Dads. They’re full of advice. Some of it invaluable and some of it, well, frankly out of date. To celebrate Father’s Day, we rounded up a few of Dad’s pearls of wisdom that are more like wooden nickels in this day and age.
Dad says: “Find a solid company and work there until you retire.”
Our parents’ generation often stayed with one employer for their entire career. Changing jobs every few years would look bad on a resume. Today, that type of loyalty to one company may be not only difficult to achieve, but a really bad idea.
Staying with the same company for an entire career could mean you miss out on some big pay jumps that are possible only from changing jobs every few years. In fact, workers who stay at a job for more than two years may be making up to 50% less than their job-hopping counterparts!
Good advice? Fast Company recommends you should plan on switching jobs every three years for the rest of your life in order to continuously learn and advance in your career.
Dad says: “Take out student loans. Education debt is good debt because it’s an investment in your future.”
This advice may have worked when the cost of a college education was significantly less and a graduate could expect to pay off their loans within a few years, but with college tuition rising faster than inflation, many college graduates are hitting the job market with a staggering amount of student loan debt that takes decades to pay off and seriously hinders their investment and retirement savings potential.
A better rule of thumb? Don’t borrow more than your expected annual starting salary.
Dad says: “Use a debit card or cash, never a credit card!”
Dad’s warnings about the dangers of credit card debt are well founded, but there are times when credit cards, used responsibly, are a good thing. Paying with credit cards makes it easier to avoid losses from fraud. When your debit card is stolen or hacked, the money is gone from your account instantly and you have to fight to get it back. When your credit card is stolen or hacked, the credit card company has to fight to get its money back. Your money is not affected.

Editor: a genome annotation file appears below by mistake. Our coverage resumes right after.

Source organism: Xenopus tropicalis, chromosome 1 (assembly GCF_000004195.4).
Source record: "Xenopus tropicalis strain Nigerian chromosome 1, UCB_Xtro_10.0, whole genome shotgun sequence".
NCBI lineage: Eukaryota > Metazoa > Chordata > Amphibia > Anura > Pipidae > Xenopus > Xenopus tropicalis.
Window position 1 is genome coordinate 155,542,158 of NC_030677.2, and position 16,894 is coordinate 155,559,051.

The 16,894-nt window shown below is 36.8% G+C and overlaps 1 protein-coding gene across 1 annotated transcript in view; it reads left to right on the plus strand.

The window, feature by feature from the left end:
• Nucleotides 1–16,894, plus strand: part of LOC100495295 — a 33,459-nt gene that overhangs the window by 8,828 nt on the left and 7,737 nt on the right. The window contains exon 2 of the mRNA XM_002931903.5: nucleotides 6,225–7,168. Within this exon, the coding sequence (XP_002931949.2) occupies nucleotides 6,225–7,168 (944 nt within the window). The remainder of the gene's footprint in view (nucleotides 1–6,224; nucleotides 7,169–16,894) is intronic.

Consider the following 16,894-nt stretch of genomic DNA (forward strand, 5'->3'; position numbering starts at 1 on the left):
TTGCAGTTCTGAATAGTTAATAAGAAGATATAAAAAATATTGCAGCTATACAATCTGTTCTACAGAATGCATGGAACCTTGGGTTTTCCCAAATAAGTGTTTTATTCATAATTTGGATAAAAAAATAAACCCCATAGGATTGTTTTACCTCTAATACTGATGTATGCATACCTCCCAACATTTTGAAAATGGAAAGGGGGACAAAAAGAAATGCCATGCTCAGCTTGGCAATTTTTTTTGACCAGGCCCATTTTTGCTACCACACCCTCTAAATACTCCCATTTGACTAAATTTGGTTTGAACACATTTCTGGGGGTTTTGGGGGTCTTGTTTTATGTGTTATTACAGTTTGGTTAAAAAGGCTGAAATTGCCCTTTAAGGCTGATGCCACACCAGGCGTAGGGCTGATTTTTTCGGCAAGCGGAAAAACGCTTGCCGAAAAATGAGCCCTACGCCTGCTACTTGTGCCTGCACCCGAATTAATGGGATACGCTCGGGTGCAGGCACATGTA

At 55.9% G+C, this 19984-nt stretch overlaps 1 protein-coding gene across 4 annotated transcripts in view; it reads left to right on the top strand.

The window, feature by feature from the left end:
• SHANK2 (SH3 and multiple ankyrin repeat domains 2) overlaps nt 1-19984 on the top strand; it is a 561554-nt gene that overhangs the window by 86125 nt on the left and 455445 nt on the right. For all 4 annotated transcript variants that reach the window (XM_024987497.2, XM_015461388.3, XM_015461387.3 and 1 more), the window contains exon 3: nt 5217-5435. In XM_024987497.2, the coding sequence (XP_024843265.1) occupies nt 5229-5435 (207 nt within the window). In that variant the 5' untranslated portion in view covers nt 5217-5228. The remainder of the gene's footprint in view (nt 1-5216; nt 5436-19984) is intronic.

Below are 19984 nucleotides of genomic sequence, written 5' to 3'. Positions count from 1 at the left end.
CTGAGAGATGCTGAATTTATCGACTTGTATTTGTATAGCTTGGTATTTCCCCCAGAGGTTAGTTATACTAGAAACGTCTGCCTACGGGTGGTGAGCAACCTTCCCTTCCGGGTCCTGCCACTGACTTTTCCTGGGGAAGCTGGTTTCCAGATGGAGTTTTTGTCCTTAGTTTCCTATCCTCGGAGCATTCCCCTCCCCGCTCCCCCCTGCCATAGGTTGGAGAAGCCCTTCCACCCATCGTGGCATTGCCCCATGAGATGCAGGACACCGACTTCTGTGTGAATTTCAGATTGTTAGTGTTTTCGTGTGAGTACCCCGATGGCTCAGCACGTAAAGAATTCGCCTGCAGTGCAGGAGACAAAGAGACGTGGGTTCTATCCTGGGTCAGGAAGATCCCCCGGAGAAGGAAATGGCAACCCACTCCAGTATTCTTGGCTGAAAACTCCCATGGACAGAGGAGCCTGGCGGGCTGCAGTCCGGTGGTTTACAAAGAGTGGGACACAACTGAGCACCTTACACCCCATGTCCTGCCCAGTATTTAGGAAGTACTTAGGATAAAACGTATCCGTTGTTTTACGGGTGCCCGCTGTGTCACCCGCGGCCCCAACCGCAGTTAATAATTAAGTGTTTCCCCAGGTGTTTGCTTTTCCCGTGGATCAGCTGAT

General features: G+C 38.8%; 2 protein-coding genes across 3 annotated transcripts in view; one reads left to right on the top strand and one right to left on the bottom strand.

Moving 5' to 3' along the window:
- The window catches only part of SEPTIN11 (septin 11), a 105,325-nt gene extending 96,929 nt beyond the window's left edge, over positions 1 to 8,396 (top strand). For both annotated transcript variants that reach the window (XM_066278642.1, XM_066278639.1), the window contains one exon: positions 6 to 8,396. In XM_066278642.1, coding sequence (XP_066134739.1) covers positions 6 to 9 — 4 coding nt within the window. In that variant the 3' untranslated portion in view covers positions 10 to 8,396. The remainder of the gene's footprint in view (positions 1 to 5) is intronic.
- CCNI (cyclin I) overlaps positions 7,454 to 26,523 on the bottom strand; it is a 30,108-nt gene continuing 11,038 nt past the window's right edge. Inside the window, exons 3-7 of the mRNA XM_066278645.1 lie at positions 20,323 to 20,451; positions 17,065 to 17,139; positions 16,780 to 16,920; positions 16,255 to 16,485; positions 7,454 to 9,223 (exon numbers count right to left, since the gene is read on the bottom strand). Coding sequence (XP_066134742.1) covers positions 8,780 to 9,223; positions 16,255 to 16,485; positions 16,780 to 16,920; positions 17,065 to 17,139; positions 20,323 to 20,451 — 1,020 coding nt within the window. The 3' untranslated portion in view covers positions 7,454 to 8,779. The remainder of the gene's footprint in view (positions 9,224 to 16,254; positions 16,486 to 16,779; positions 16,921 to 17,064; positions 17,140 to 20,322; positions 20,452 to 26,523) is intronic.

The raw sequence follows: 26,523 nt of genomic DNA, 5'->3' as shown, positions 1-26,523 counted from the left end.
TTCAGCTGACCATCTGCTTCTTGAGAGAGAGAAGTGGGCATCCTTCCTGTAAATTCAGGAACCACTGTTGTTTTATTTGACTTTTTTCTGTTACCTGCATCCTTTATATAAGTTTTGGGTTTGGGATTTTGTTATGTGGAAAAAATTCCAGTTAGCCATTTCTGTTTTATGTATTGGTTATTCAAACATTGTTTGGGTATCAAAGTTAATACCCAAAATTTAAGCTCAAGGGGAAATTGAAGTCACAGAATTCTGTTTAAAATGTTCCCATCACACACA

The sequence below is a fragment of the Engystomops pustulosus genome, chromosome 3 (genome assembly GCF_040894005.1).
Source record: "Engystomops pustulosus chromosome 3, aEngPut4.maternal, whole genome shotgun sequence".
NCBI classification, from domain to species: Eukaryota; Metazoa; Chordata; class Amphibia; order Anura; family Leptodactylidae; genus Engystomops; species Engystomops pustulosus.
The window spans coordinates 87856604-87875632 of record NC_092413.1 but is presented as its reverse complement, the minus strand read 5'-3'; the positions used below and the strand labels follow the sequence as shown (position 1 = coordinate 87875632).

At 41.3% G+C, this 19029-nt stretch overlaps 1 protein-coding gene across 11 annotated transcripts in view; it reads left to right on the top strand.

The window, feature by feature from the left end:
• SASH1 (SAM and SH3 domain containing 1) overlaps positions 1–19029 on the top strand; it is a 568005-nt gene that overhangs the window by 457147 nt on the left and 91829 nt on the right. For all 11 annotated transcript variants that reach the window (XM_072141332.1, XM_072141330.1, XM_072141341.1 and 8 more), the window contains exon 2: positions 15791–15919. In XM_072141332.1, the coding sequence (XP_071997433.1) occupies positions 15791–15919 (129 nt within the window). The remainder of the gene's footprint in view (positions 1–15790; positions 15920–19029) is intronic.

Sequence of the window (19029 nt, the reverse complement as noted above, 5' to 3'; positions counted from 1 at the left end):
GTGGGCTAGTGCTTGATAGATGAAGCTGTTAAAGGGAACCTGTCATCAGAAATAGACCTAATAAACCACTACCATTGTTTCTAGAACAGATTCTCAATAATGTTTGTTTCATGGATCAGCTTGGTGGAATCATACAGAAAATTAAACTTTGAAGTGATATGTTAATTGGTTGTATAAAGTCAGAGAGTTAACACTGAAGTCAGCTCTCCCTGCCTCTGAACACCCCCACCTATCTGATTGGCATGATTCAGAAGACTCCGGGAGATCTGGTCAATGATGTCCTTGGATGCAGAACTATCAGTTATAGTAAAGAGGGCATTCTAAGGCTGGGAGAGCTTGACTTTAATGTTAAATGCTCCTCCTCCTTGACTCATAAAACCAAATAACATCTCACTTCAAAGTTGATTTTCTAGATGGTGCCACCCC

Better advice? Use a credit card for purchases, especially online, and pay the balance off monthly.
Dad says: “You’ll need to retire with $1 million to live comfortably.”
The $1 million figure is a popular number to throw around for retirement goals but in reality, it’s not based on real calculations, nor is it the right number for everyone. Longer life expectancy, rising health care costs and inflation may mean you’ll need more.
A better idea? Consider what you want your retirement to look like. A retirement lifestyle that involves a winter home in a warmer climate and traveling the world will cost a lot more than a slower lifestyle, staying home and tending the garden. Consider how you want to spend your retirement, then use a retirement calculator to figure out what you need to do to get there.
Dad says: “It’s not polite to talk about money.”
If Dad’s advice stems from Uncle Phil bragging about how much he paid for a new power boat, he may have a point, but talking about money at work should not be taboo. Keeping information about salaries and bonuses secret does damage to those who are being penalized based on stereotypes about gender or race. A lack of wage transparency will ultimately hurt your bank account if you’re the one being unfairly compensated.
Better advice? Discuss salary with your coworkers. If you’re being paid less for the same job, it’s time to have a frank discussion with your manager about why. There may be legitimate reasons or it may be time to look for a new job. Remember, the National Labor Relations Act made it illegal for employers to prevent employees from discussing wages and working conditions among themselves.
Author: Accounting Principals
Original post: https://blog.accountingprincipals.com/financial-advice-from-your-dad/